I am hip to the musics of today
Kanye West. As Michael Che’s Update bit stated, Kanye has become such a monolithic entity that evaluating his two performances (three, if you count his freestyle trouncing of Kyle Mooney) seems beside the point. I haven’t heard his new album The Life Of Pablo yet (it dropped on Tidal right after his second song “Ultra Light Beams” on SNL tonight, apparently, and some of us have reviews to write), but, as ever, Kanye is Kanye. I was alternately amused (that first song, “High Lights,” opens with a woman extolling the virtues of her man—presumably Kanye himself—at length), engaged, and ultimately mesmerized. (Even if guest vocalist Chance The Rapper stole the second song.) What can I say—it’s Kanye.
Most/Least Valuable (Not Ready For Prime Time) Player
Gotta give it to Leslie Jones. Apart from her Update piece (which I maintain once more is one of the best things this season), she did an admirable job playing increasingly horrified straight woman to McCarthy’s jabbering, blithely racist seat mate in the bus sketch. As McCarthy’s middle-aged housewife rattled on about her love of Roots (although she prefers “white movies”) Jones worked the sensible lower key, even as she implored Beck Bennett’s driver to just open the door so she can tuck-and-roll away from the woman. It’s becoming clearer and clearer that Lorne Michaels feels that—after the cast and writer diversity controversy and hirings a few years ago—Jones should have received a bigger push than Sasheer Zamata who, once again this week, had little going on. Jones, with a high-profile movie coming up (and where was the expected Ghostbusters bit tonight? Guess Wiig was too busy) is, like McCarthy, the sort of live performer who just pops. Even so (and even considering her fit of corpsing in the pick-up sketch), she’s developed a solid talent for underplaying and nuance.
Speaking of Sasheer—at least she was in a few sketches tonight, whereas she was mostly or entirely out of sight for the last few weeks. It’s too bad—Zamata’s engaging, but it’s beginning to seem like her time’s running out unless she can pull off coup, and soon.
Speaking of splashes, after his biggest hit on the show last week, Jon Rudnitsky didn’t capitalize this time out, essentially just serving as an extra in one sketch as far as I could see.
“What the hell is that thing?”—The Ten-To-Oneland Report
In keeping with the amiable tone of the episode, the cat adoption sketch returned in the ten-to-one spot. That should be disappointing, but I always laugh a lot during this bit, so I can’t really complain. Kate McKinnon’s placidly happy but weird shelter owner Barbara DeDrew is terribly funny and endearing, picking up a succession of real kitties and telling increasingly strange and elaborate backstories that, one suspects, spring from the depths of her own unfathomable imagination. Like Stefon bits, these sketches generally rise or fall on the backs of a series of random, inventively loopy jokes, and tonight, McKinnon, alongside an equally intent McCarthy, spun some winners. (“This is O.J. Orange like the juice. And murderer like the athlete.”) Plus, there’s something sort of adorable about the depiction of two eccentric spinster cat ladies who are also happily sexual with each other (as ever, McKinnon gets groped lingeringly by her costar in the sketch, here admonishing McCarthy, “I put the cat down already and I think you know that”). Like much of tonight’s episode, it was fun, and sort of forgettable.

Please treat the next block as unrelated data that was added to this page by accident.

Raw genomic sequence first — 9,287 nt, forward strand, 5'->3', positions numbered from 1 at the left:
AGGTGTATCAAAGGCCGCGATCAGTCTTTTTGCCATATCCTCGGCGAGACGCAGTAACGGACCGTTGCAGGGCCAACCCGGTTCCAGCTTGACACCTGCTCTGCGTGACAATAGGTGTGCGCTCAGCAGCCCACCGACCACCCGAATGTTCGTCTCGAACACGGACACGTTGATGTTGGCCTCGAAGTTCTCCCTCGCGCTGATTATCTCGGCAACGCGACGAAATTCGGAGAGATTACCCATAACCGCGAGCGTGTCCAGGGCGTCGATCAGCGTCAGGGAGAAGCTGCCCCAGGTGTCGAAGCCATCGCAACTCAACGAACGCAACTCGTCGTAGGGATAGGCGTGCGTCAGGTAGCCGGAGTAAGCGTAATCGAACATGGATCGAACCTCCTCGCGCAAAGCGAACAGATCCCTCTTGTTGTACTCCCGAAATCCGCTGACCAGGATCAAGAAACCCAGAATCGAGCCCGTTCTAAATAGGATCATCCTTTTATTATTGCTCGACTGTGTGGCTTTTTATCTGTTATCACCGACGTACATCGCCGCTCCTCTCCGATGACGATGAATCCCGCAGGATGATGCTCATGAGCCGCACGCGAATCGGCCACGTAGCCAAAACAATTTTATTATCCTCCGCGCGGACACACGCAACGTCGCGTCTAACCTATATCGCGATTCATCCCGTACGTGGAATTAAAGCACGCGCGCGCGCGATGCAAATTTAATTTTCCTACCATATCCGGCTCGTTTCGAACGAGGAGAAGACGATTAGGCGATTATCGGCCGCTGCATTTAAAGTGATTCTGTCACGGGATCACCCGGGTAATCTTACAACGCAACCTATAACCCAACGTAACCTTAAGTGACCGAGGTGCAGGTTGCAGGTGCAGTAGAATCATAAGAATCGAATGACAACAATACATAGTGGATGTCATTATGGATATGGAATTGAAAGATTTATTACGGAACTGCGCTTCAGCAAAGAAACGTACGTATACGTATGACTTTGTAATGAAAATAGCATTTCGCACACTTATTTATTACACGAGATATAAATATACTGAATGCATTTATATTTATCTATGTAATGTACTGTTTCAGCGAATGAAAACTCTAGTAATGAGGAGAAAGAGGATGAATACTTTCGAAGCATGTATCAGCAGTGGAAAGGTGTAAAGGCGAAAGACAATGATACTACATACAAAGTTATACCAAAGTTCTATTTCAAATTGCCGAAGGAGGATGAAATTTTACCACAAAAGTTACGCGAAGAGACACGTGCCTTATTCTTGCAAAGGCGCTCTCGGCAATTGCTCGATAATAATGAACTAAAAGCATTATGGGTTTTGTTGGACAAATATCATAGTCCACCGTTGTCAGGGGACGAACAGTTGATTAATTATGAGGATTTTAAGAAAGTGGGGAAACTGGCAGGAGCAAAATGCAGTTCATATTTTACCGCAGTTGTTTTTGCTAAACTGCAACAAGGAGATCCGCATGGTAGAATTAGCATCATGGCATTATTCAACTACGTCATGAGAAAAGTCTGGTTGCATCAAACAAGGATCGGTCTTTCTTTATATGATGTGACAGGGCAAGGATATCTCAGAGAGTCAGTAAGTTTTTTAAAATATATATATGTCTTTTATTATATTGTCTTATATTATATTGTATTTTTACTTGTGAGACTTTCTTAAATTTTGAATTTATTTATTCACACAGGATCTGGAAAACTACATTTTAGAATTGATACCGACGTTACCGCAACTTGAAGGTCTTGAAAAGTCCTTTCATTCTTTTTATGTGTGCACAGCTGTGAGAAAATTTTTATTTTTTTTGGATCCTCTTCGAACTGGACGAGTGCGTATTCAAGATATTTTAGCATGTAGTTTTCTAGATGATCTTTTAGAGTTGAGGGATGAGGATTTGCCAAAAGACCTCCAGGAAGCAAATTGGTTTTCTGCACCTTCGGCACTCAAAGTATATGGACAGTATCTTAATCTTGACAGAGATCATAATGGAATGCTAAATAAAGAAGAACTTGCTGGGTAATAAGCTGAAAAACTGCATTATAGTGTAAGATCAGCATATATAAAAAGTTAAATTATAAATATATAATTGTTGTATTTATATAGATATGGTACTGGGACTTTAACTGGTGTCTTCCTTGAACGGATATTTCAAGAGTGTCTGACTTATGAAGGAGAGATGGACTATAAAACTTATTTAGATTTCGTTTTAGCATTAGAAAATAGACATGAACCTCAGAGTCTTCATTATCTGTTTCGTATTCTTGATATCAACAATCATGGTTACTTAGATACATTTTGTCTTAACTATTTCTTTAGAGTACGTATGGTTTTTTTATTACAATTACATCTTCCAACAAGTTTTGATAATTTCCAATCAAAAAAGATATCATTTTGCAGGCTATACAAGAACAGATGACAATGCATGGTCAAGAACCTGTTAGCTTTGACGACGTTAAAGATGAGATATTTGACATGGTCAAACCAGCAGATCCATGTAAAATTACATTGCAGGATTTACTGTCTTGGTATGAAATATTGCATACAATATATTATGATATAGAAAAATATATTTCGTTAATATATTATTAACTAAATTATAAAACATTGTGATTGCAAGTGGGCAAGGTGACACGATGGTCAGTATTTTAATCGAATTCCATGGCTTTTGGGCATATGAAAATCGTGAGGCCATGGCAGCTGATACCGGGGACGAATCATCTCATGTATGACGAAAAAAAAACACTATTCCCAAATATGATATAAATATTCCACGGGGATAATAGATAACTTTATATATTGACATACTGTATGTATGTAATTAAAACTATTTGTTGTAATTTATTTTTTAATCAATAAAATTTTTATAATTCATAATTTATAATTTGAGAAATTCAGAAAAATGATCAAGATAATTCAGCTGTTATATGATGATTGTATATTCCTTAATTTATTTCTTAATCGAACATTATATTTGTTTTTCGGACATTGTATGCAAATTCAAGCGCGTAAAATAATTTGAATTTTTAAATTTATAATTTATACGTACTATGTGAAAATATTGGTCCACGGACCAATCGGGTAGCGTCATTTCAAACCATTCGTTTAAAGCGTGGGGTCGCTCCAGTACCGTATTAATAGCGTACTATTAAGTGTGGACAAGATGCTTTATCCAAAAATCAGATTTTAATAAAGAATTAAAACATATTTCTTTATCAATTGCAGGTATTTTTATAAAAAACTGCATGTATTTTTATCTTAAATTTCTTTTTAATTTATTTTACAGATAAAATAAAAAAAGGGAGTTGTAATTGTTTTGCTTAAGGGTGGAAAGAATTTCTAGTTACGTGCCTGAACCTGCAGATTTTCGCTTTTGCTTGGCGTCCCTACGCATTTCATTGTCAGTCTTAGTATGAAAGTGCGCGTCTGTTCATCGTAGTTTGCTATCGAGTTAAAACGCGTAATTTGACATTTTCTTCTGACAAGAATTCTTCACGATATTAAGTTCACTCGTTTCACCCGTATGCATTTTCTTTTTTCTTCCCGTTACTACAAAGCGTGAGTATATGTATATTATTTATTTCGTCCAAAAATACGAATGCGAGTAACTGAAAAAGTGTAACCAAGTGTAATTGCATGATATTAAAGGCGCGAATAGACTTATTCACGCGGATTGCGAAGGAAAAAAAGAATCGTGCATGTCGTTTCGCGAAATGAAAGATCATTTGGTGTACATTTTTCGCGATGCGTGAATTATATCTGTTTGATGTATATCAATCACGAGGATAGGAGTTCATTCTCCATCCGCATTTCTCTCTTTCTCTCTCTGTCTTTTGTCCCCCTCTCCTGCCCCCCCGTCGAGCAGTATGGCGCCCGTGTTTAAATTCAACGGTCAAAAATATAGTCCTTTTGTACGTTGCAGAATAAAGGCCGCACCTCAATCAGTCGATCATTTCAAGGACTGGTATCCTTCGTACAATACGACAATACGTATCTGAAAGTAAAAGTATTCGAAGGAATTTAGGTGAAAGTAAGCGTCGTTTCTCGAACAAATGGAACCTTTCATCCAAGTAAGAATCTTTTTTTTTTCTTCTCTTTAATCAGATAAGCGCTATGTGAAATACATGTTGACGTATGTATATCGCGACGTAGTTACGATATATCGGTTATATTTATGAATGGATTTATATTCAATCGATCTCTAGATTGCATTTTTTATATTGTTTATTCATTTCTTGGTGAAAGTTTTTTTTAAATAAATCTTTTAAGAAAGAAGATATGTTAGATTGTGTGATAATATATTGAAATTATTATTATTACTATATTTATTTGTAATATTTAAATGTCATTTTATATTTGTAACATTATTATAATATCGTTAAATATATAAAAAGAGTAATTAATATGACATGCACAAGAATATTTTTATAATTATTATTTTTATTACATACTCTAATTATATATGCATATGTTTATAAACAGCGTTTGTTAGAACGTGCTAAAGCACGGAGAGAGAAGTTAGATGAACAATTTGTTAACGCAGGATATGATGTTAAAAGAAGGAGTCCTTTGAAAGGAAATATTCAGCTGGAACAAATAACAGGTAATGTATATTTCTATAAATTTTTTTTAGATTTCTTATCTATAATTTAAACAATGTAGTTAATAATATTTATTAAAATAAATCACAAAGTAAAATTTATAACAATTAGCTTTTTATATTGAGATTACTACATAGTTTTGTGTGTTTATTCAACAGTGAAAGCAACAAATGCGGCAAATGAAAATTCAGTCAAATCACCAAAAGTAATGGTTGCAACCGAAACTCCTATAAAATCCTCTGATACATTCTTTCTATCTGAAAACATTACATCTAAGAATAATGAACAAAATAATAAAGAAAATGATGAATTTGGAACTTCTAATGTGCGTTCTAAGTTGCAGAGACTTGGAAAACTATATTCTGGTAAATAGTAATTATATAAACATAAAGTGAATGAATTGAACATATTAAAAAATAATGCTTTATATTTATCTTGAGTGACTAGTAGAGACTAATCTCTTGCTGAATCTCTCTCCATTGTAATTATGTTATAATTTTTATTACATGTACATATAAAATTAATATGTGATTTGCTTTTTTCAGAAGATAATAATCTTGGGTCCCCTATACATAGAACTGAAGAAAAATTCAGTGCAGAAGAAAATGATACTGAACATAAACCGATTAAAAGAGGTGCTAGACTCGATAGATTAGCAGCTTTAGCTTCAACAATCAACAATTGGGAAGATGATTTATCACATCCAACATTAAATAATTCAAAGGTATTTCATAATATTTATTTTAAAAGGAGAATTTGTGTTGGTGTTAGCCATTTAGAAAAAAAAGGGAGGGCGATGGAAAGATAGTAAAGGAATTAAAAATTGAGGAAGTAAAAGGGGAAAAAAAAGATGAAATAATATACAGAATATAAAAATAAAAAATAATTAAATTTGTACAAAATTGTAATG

- In her monologue, McCarthy excitedly urges everyone to look under their chairs—but only because she lost a glove. “It’s a goodie.”
- Che, reporting that a doctor claims O.J. Simpson was clearly suffering from chronic traumatic encephalopathy “from injuries he suffered while committing double murder.”
- Leslie Jones wants a man who can “cook a steak but not have to cut into it and see if it’s cooked like a little bitch.”
- “Nice outfit. It’ll look great on my floor. Just don’t let it touch my uncle Jesse’s trundle bed. I think he’s a serial killer.”
- “The world would be better if I choked you out and hit you on the head with a rock.”
- McCarthy’s bus passenger did not care for Octavia Spencer’s character’s revenge in The Help, asking Jones, “Is it called The Poop Pie?”
- “What’s it called, Eight Years I Got A Slave?” “12 Years A Slave.” “Is it 12 Years? I didn’t see the whole thing.”
- “William hasn’t been neutered yet, so he still uses condoms.” “And he leaves the little wrappers every where. Like, we get it dude.”
- “I find him guilty of being adorable—and a murderer.”
- “Our policy is, bring a bag and we’ll put a cat in it.”